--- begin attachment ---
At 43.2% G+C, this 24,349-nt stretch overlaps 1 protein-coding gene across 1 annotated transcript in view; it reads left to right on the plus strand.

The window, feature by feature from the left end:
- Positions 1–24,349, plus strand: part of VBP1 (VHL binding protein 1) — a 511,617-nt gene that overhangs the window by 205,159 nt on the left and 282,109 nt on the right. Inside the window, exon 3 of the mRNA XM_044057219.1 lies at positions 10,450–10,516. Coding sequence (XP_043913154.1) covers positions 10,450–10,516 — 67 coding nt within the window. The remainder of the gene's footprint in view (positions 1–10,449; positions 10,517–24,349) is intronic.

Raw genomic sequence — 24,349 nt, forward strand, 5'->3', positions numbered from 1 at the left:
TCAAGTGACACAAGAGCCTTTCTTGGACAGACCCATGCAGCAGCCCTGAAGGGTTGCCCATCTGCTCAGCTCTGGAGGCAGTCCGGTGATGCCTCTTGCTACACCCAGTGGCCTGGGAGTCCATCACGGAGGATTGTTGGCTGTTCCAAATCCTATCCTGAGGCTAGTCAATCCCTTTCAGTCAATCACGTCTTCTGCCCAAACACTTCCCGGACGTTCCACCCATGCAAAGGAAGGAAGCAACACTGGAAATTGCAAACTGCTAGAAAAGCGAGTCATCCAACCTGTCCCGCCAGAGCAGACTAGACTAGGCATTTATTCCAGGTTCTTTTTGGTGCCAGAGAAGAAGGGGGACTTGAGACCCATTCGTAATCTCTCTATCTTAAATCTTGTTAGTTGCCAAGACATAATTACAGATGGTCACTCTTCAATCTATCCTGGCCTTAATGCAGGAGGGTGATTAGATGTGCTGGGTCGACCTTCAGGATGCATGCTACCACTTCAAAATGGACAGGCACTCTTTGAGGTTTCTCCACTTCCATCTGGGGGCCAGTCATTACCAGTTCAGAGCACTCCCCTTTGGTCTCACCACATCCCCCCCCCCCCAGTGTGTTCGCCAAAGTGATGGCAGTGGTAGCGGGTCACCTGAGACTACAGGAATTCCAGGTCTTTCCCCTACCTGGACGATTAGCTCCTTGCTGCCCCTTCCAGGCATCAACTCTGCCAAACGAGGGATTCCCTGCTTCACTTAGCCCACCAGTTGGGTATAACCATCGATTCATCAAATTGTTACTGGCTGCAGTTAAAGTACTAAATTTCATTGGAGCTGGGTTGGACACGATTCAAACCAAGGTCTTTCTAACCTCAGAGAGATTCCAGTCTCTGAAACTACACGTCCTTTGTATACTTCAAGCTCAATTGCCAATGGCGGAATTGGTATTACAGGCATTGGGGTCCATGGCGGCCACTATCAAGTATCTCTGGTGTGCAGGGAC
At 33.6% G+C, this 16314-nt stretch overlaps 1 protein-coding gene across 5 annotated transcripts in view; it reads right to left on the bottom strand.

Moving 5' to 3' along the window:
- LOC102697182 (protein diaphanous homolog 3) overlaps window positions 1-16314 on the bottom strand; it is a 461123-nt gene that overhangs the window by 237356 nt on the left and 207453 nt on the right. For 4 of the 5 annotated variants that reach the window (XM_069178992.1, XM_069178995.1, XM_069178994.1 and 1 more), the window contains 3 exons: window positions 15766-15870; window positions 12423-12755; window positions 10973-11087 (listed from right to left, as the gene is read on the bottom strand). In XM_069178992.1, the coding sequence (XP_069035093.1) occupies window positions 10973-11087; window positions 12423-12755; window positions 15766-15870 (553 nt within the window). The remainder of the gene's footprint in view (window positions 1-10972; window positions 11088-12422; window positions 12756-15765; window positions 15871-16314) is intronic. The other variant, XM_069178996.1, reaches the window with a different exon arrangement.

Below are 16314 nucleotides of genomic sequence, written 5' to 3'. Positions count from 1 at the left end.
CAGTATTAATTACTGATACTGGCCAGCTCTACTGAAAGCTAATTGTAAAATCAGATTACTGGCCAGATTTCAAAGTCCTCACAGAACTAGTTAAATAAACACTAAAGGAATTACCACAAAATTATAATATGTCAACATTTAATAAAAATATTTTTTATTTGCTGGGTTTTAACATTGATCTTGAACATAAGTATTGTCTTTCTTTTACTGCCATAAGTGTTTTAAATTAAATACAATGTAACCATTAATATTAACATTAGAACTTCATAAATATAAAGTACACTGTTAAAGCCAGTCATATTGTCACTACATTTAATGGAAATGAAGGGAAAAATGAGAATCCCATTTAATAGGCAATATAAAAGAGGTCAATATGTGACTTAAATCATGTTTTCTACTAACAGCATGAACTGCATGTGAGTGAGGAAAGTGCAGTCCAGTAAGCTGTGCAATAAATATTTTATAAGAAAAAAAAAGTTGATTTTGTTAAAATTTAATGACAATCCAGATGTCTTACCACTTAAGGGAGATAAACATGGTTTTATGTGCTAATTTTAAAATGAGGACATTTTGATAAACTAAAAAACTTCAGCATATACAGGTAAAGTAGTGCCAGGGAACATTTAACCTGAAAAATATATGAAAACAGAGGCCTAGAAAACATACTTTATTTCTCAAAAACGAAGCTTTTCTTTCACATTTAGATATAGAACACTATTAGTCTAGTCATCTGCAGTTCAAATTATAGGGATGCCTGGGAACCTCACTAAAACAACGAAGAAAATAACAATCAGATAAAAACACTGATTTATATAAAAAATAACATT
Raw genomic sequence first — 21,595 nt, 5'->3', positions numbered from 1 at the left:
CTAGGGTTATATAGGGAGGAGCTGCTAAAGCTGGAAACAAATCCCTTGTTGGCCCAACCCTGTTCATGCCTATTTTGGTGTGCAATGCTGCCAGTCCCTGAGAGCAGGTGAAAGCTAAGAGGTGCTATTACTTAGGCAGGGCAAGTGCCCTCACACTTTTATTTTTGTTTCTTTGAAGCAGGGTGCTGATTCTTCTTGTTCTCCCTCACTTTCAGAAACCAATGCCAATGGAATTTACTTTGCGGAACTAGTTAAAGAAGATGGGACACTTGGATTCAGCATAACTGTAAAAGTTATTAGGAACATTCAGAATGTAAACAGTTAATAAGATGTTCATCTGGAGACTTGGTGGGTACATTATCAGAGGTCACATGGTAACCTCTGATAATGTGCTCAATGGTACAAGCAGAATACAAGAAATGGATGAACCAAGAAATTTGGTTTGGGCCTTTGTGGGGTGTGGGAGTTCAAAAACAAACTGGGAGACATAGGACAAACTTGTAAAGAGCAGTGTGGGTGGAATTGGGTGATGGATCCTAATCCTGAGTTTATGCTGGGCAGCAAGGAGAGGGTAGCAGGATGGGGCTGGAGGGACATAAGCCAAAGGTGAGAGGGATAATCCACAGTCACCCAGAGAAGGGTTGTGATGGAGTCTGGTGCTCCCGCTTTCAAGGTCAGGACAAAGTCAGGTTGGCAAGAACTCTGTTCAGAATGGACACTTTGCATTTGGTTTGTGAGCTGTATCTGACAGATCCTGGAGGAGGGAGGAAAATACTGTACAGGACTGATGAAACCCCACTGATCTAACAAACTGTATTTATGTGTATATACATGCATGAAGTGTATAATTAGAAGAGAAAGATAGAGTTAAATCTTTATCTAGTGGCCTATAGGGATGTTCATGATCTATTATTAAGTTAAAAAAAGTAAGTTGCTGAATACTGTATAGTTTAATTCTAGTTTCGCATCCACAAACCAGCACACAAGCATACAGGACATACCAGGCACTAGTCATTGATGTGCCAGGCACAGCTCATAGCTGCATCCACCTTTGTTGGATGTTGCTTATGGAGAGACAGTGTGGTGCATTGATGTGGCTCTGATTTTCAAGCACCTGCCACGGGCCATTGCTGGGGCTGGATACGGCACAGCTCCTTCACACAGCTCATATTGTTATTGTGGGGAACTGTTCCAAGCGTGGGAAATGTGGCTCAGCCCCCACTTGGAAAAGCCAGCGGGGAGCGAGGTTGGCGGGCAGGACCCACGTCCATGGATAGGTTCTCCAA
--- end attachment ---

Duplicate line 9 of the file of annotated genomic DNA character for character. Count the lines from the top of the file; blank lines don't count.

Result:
Below are 16314 nucleotides of genomic sequence, written 5' to 3'. Positions count from 1 at the left end.